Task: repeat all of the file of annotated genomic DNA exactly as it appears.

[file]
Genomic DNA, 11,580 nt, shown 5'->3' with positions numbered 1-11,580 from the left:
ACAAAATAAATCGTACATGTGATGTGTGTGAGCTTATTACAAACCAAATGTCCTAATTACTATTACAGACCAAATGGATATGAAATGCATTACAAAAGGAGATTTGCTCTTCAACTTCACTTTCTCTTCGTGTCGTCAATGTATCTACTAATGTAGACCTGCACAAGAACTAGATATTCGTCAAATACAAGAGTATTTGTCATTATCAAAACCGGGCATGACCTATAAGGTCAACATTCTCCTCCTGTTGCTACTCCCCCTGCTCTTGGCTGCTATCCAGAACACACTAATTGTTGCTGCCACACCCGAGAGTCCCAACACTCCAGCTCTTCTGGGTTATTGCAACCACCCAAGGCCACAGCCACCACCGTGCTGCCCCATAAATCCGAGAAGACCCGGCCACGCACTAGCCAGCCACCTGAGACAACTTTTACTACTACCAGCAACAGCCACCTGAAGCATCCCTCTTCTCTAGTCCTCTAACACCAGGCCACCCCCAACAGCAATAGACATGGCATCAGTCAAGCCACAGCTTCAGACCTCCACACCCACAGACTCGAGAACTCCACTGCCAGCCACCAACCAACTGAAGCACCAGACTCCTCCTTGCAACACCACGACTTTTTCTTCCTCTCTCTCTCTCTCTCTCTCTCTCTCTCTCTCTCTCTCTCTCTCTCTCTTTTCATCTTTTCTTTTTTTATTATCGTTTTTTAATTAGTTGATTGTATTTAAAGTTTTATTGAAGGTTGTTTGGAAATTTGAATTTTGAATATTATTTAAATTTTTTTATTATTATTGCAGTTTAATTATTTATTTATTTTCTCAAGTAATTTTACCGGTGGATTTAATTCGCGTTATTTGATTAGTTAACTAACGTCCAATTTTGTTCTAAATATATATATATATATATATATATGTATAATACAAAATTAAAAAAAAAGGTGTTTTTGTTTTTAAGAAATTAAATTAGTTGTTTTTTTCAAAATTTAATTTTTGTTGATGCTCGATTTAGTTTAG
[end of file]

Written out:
Genomic DNA, 11,580 nt, shown 5'->3' with positions numbered 1-11,580 from the left:
ACAAAATAAATCGTACATGTGATGTGTGTGAGCTTATTACAAACCAAATGTCCTAATTACTATTACAGACCAAATGGATATGAAATGCATTACAAAAGGAGATTTGCTCTTCAACTTCACTTTCTCTTCGTGTCGTCAATGTATCTACTAATGTAGACCTGCACAAGAACTAGATATTCGTCAAATACAAGAGTATTTGTCATTATCAAAACCGGGCATGACCTATAAGGTCAACATTCTCCTCCTGTTGCTACTCCCCCTGCTCTTGGCTGCTATCCAGAACACACTAATTGTTGCTGCCACACCCGAGAGTCCCAACACTCCAGCTCTTCTGGGTTATTGCAACCACCCAAGGCCACAGCCACCACCGTGCTGCCCCATAAATCCGAGAAGACCCGGCCACGCACTAGCCAGCCACCTGAGACAACTTTTACTACTACCAGCAACAGCCACCTGAAGCATCCCTCTTCTCTAGTCCTCTAACACCAGGCCACCCCCAACAGCAATAGACATGGCATCAGTCAAGCCACAGCTTCAGACCTCCACACCCACAGACTCGAGAACTCCACTGCCAGCCACCAACCAACTGAAGCACCAGACTCCTCCTTGCAACACCACGACTTTTTCTTCCTCTCTCTCTCTCTCTCTCTCTCTCTCTCTCTCTCTCTCTCTCTCTCTCTTTTCATCTTTTCTTTTTTTATTATCGTTTTTTAATTAGTTGATTGTATTTAAAGTTTTATTGAAGGTTGTTTGGAAATTTGAATTTTGAATATTATTTAAATTTTTTTATTATTATTGCAGTTTAATTATTTATTTATTTTCTCAAGTAATTTTACCGGTGGATTTAATTCGCGTTATTTGATTAGTTAACTAACGTCCAATTTTGTTCTAAATATATATATATATATATATATATGTATAATACAAAATTAAAAAAAAAGGTGTTTTTGTTTTTAAGAAATTAAATTAGTTGTTTTTTTCAAAATTTAATTTTTGTTGATGCTCGATTTAGTTTAG